8 comments:

  1. I think we all agree that anybody who has a bowling simulator must have some good knowledge. I opt for my classic Solo, "Never tell me the odds!"

    Two words: Oil Paterns!

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  3. Don't know where I fit into this theorem, but I lost total control of my bowls last night-- a 347 series, the worst I ever bowled in league. I'm convinced that form is the problem more than aim, speed, etc. (though all those factors matter considerably). I thought about giving it up last night... But I'm going to practice again on Friday. For whatever it's worth.

    Your (or my) next dissertation ought to be on luck. I really, really believe there is no luck in bowling (or playing the lottery or anything else) from a purely objective (and very sterile) point of view, that is, outside one's own perception. We may perceive a wobbling pin that finally falls for a strike as luck, but...

    (You should hear me talk on miracles.)

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  4. Urb,

    About oil patterns, I agree, and I don't. It is true that from week to week the condition of the oil changes, but every week we bowl on the same pattern, what is called a "house shot". What changes is how worn it is. As I understand it, the lanes are oiled before the league prior to ours. So, generally speaking, we should get the same oil in the same state of wear. We know that's not necessarily true, especially for you since you use the left side of the lane. Whether a lefty used the lane in the prior league should have a big effect on you. But I'm taking about game to game changes in score, and I just don't see the oil changing so quickly between games to cause a 60 pin drop or rise in score.

    EB,

    I know where you stand on this. Here is one way to see luck. Let's start with the bad kind.

    You know when you let go of that perfect ball... it hits its mark with perfect speed and spin. It slams into the pocket with pinpoint precision right where it should. As you are turning around to take your seat, you watch the 8 pin wobble but not fall. The lack of a strike was a matter of missing the pocket by a micron, or maybe the pin setter set the pins slightly off. You executed perfectly, but you didn't get a strike.

    Or maybe you let go of the ball, and you think, "Oh crap". The ball breaks into the pocket but barely touches the head pin. You expect an awful result, but by some strange domino effect, all of the pins lazily fall. You walk back, shrug your shoulders and say one of the following quips:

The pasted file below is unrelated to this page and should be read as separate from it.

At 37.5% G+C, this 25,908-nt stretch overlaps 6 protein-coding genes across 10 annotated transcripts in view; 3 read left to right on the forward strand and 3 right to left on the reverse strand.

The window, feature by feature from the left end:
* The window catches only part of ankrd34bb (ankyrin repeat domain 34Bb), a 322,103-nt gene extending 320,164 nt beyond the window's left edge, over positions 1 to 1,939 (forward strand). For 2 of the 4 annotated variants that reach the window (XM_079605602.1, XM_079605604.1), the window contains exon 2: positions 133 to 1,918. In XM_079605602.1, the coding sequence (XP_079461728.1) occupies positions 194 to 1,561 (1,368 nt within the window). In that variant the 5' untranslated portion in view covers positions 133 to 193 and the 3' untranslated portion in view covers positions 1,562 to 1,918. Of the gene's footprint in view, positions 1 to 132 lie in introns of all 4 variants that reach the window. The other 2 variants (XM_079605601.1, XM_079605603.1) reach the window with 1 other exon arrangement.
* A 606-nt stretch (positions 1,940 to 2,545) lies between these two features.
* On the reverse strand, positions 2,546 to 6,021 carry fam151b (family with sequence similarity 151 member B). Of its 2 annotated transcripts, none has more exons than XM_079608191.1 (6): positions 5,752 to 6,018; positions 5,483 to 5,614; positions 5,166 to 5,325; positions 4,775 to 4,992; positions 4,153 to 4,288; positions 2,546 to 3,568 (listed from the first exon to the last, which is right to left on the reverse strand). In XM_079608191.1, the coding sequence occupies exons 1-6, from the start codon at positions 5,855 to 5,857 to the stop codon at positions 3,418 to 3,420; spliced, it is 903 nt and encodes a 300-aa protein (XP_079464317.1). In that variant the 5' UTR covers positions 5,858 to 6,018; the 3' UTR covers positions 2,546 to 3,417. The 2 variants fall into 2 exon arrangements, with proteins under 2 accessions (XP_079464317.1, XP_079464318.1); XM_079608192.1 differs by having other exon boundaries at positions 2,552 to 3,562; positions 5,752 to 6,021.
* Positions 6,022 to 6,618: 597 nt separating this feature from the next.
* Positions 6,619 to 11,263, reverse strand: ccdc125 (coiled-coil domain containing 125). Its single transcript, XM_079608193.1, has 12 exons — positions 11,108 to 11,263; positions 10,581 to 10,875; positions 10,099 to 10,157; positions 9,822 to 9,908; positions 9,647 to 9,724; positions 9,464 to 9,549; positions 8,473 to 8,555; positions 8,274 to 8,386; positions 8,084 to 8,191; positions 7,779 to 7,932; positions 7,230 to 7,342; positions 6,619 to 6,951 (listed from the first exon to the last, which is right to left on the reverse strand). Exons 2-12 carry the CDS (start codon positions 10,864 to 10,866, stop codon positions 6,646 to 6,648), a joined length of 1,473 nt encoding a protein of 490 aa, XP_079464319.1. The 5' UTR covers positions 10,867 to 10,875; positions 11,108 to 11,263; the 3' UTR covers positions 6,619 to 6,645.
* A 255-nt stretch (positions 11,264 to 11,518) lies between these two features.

a) "Better to be lucky than good."
    b) "Even a blind squirrel can find a nut".
    c) "Exactly how I drew it up."

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  5. UMJ- I guess there are also those times when nobody bowled in our lane in the prior league. Those conditions are very foreign to us.

    EB- As for your 347 series, I am in a major funk lately. Thus, my previous post. If I rolled a 347, I would be thinking about never bowling again, too. Keep your head up, buddy. I bowled yesterday to get some practice. I was so disappointed in my 442 that I just had to do something. I did not practice well. When I was there, I talked to a guy who has competed in professional tournaments. I was complaining about having little consistency in my first shot. It's all over the place in terms of position, speed, and spin. He looked at my scores, and asked "how long have you been bowling?" I said, "About three years." He said, "You are better than I was at that stage."

    The point is this. My recent slump has made bowling seem like a chore. But I need to accept that my bowling career is still young. I should not expect to be averaging 170 or 180 at this point. Getting there is a long term project, very long term. It will come with time, but it takes A LOT of time. I don't know if I have the patience to stick with it.

    One league night, I averaged 198.6 over three games. When that happens, you can fool yourself into thinking that you have arrived. You can set your expectations too high. I have had a couple of mediocre outings lately, but they should be expected. I should be happy that I am better than I was this time last year, and then, I was a little better than i was the same time the previous year. I expect the same will be true two or three or five years from now if I stick with it.

    So, stick with it, brother.

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  6. Thanks, Todd. Not to sound like a drama queen, but I have hit crisis status. I am THE most dysfunctional bowler I know right now, and I haven't been bowling all the long, either, but long enough to expect a 500 serieseach outing. Last night I started off crappy, got emotionally bent, and never really recovered. And when you're really bad, everyone wants to help-- a good ball comes from good form, good placement AND good follow-through. Why I cannot seem to do those three things every frame is the most frustrating part of all this. I bowled better before I was concerned about all of that business-- board placement, ball speed, form, adjustment for dry or oily lanes, etc. I need a lower angst level. Before I have a stroke by the middle of the first game...

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  7. Thanks for this post Todd, it was a real eye opener for me. Our team had a big game last weekend so I hit the practice lanes 3 times during the preceding week, only to roll a 393 series on the weekend which is a helluva lot lower than I thought someone with a 150 average should produce. After reading your post I now understand that having a bad series every now and then is 'normal' for someone like me and it is unrealistic (statistically speaking) for me to expect to bowl a 450+ series every time I lace 'em up. That, my friend, is liberating! Keep up the good work with the blog!